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Old July 26th, 2013 (1:09 PM).
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dudebot dudebot is offline
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    Join Date: Sep 2012
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    For those shows, it's usually all about what the network gives you to work with.

    Sometimes, they only give you about 13 episodes and you have to pack all of the elaborate storyline into that small timeframe (like K or Sword Art Online). Sometimes, they tell you to stretch a relatively small series into a hundred episodes or so (like Yu-Gi-Oh or DBZ). Sometimes, it's not the creator's pacing, but rather the network's demands.

    With that said, the best way to handle pacing is a tough one. You see, you can go by many methods.

    One method is something I call the day-by-day method. Imagine how the story would go day-by-day. For example: You have a war going on. On the first day, you have the initial attack which instigated the war. The second day, you'd have the official declaration of war. The third day, you have the first strike. And so on and so on.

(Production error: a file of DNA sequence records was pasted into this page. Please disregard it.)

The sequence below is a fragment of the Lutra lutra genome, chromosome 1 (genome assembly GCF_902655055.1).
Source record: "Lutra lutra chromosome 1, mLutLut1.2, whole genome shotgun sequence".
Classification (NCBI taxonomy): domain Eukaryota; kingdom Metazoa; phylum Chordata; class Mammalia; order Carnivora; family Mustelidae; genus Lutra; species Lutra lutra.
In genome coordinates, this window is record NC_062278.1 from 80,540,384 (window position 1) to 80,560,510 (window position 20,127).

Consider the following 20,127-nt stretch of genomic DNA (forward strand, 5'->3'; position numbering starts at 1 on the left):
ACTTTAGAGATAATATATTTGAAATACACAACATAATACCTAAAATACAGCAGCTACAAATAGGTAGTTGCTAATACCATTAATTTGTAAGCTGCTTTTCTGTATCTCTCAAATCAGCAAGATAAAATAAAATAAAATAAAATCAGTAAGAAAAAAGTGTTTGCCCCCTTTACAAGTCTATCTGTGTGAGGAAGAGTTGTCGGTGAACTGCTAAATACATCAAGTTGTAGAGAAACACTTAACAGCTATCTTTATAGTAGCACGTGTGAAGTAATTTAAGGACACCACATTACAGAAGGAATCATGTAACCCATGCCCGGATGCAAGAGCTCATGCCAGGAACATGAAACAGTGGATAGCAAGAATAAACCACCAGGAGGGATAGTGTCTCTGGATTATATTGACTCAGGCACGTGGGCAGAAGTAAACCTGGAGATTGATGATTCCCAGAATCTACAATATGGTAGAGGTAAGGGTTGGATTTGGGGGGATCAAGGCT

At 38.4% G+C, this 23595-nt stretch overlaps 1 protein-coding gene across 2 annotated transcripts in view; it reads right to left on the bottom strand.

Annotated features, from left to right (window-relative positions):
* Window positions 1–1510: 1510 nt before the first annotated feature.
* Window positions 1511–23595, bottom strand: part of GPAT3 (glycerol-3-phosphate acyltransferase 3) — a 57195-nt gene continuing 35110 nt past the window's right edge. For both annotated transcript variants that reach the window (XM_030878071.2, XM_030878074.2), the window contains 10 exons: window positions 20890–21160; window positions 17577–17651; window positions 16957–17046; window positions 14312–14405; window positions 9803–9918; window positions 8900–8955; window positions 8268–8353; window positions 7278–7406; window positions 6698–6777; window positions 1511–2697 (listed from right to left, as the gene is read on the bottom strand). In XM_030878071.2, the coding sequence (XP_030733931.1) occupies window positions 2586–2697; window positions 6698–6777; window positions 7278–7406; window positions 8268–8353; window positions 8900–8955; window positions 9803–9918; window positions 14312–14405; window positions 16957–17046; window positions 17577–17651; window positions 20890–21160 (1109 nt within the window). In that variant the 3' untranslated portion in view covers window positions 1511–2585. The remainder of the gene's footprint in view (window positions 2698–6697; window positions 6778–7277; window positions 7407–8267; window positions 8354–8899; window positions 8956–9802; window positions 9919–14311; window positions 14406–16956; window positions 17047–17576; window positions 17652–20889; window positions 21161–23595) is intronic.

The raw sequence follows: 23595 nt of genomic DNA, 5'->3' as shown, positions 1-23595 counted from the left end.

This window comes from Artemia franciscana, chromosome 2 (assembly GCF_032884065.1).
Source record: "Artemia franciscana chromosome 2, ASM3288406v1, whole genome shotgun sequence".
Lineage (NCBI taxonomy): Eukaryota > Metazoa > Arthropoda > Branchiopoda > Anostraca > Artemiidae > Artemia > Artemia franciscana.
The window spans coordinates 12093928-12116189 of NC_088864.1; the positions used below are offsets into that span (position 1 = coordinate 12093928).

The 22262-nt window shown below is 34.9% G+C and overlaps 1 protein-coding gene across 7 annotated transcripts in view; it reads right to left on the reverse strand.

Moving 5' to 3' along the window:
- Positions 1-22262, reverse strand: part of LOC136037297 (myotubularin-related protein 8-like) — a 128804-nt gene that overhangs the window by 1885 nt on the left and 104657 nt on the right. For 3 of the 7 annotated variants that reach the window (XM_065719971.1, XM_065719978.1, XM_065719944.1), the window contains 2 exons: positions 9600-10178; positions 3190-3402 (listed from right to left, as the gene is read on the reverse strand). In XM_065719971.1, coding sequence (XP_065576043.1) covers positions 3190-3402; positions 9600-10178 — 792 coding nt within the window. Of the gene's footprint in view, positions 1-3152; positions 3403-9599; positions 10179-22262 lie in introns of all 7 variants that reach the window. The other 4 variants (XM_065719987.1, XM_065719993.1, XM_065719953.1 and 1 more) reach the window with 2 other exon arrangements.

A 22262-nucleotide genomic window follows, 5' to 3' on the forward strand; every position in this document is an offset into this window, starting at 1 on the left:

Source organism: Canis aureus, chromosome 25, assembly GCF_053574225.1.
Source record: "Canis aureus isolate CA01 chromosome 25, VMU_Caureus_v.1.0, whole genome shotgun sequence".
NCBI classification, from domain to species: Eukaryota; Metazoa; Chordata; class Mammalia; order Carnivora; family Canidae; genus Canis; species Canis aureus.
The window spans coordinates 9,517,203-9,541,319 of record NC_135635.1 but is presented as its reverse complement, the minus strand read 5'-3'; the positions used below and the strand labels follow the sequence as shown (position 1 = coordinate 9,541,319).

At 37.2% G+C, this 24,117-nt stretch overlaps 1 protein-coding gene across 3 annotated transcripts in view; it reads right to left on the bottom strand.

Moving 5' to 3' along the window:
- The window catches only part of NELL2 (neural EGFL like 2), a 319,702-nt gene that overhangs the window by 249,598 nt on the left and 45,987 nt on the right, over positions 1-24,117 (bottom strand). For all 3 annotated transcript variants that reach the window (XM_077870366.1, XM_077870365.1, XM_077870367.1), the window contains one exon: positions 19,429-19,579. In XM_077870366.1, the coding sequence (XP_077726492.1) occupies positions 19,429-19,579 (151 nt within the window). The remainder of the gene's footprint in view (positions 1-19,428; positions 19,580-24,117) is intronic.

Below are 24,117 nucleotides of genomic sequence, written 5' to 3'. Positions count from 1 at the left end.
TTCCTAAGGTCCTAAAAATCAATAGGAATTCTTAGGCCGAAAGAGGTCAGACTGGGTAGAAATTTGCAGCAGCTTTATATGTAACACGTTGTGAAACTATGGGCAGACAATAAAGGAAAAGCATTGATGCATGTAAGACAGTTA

What you do next is find the first most climatic point in that arc (in this case, the declaration of war, since the instigation was sudden) and you build the story up to that point. Accounting the days involved, you'd know if you were moving too fast by how many days have passed. This can also be done week-by-week if your story is long-stretched. Of course, the downfall to this method is that it's a bit difficult to pull off for those who haven't managed their major events by days.

    Another method is the roleplay method. Imagine yourself in the situation. How fast does things move for you? That's the pacing that you want. If you can imagine yourself being in that war, think about how long that battle drags out. It's only been minutes, but it feels like hours. Everyone is worried for their lives, that adrenaline causes you to process things faster, thus slowing time down. Of course, the problem with this method is the difficulty of imagining something you never did yourself. Not a big deal if you've watched shows/movies or read books on the subject.

    Both methods are fairly effective and only two in a list of possibilities. Pacing is something that even some professional writers can't always capitalize on, so it's a growing study.
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